November 20, 2019

    These Southeast Asians descend from three waves of ancient immigration
    DNA analysis shows that humans arrived in three waves in Southeast Asia - ancient human history

    The first whole-genome analysis of ancient human fossils found in Southeast Asia revealed that humans arrived here in three distinct waves : hunter – gatherers about 45,000 years ago, farmers from China during the Neolithic Period around 4,500 years ago, and finally Bronze Age imigrants again from China between 1,000 and 3,000 years ago. These movements introduced ancestry types that are today associated with speakers of different languages. Descendants of these three waves can still be identified on the basis of their DNA, suggesting that immigrants from each wave have not mixed substantially with those from another wave. This is different from ancient European immigrants, where ancestral DNA patterns have faded over time as populations mingled.

    Read the full story: Harvard Medical School
    Scientific publication: Science

    This giraffe might soon loose its habitat
    An alarming one third of global-protected land is rapidly destroyed by humanity - earth science news

    One third of protected land world-wide is under immense human pressure, a new international study found. Using the most comprehensive global map of human pressure on the environment, the Human Footprint, researchers found that the scale of damage to natural reserves was biggest in heavily populated areas in Asia, Europe and Africa. Damage varied from major infrastructure to the building of complete cities. Thus, the study shows that while many areas are said to be protected land, in reality they are not, and this explains why biodiversity is still on a rapid decline all over the world. Fortunately, those areas that are well-protected fare much better, so that it pays to conserve protected land to maintain biodiversity.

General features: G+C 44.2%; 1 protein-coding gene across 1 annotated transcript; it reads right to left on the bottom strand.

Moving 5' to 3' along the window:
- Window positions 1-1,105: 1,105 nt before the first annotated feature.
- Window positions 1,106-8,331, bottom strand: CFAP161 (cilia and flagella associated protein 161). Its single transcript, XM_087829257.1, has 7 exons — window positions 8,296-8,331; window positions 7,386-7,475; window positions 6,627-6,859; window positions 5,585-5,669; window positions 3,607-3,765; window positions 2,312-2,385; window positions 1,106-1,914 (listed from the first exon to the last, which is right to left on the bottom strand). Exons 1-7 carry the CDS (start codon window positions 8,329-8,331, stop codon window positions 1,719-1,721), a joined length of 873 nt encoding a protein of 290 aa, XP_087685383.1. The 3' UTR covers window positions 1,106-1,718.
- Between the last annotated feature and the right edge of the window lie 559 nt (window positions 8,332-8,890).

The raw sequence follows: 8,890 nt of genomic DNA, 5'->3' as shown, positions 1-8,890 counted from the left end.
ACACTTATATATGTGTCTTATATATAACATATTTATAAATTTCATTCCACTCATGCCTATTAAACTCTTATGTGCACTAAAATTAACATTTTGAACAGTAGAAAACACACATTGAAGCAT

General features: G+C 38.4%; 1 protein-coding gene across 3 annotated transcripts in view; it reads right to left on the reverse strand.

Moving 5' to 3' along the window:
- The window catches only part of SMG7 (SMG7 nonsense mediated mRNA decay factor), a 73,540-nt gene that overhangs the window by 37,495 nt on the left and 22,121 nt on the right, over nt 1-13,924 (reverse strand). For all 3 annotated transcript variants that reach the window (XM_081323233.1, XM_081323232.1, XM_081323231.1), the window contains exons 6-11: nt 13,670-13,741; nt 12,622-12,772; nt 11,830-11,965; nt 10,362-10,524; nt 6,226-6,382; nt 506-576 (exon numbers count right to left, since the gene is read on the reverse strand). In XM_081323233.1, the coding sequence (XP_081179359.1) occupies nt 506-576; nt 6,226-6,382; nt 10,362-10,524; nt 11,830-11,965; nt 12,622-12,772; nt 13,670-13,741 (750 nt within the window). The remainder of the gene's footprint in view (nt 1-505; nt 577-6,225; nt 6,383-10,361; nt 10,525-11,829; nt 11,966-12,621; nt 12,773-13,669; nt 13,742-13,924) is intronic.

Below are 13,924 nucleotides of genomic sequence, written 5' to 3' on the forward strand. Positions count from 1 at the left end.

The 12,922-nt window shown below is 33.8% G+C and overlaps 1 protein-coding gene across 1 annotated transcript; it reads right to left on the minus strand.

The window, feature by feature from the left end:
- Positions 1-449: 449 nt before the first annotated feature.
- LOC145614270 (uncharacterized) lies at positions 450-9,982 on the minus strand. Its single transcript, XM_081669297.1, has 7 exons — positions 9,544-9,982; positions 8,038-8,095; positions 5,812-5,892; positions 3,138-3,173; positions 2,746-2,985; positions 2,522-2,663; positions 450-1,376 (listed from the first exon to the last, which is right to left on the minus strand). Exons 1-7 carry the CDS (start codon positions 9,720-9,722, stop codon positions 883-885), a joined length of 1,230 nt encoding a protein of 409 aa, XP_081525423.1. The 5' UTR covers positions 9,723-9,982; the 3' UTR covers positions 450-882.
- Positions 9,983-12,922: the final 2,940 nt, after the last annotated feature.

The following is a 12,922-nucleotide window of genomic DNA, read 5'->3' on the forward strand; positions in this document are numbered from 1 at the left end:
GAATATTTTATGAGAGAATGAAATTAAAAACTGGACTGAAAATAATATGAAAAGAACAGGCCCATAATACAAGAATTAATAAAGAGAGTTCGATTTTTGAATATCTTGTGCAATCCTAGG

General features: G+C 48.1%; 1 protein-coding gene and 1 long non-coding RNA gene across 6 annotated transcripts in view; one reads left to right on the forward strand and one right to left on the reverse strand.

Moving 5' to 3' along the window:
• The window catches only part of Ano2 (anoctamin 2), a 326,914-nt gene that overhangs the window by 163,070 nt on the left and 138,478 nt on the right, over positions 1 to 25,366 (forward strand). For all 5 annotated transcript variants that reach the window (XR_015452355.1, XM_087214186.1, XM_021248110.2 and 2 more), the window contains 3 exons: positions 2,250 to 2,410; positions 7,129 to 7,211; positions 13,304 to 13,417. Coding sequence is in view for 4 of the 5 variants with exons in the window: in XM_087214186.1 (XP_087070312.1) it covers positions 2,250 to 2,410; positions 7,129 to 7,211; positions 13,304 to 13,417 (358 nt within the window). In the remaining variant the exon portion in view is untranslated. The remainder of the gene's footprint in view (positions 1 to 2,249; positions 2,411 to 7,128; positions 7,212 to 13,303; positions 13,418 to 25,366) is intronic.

Read the full story: University of Queensland
    Scientific publication: Science

    Fishermen might have to find new fishing grounds soon
    Fish on the move to avoid rising sea water temperature - earth science news

    Scientists have made a projection of fish migration along the Atlantic and Pacific coasts of the US. In fact, some of the fish are already on the move north or south to find more favorable habitats, or look for deeper, cooler waters. These shifts correlate well with carbon emissions, and might make fisheries and fish management more difficult in the near future, as fish will abandon the places of high abundance and colonize new territory that might be more difficult to reach.

    Read the full story: Rutgers University
    Scientific publication: PLoS ONE

    Greenland's ice contains lead pollution from ancient European civilizations that can be read like a book
    Rise and fall of ancient European civilizations captured in ice - ancient history science news

    Lead pollution of the ice of Greenland caused by economic activities, especially mining and melting, during antiquity has given new insights into prosperity of ancient civilizations, from the Phoenicians to the Greek and the Romans. Documented periods of prosperity and piece correlated extremely well with increased lead pollution, probably because of the making of currency. On the other hand, reduced lead pollution corresponded to periods of instability, conflicts and plagues. Thus, by studying lead pollution that has been brought by the wind and accumulated for centuries, it is possible to estimate how ancient European civilization fared.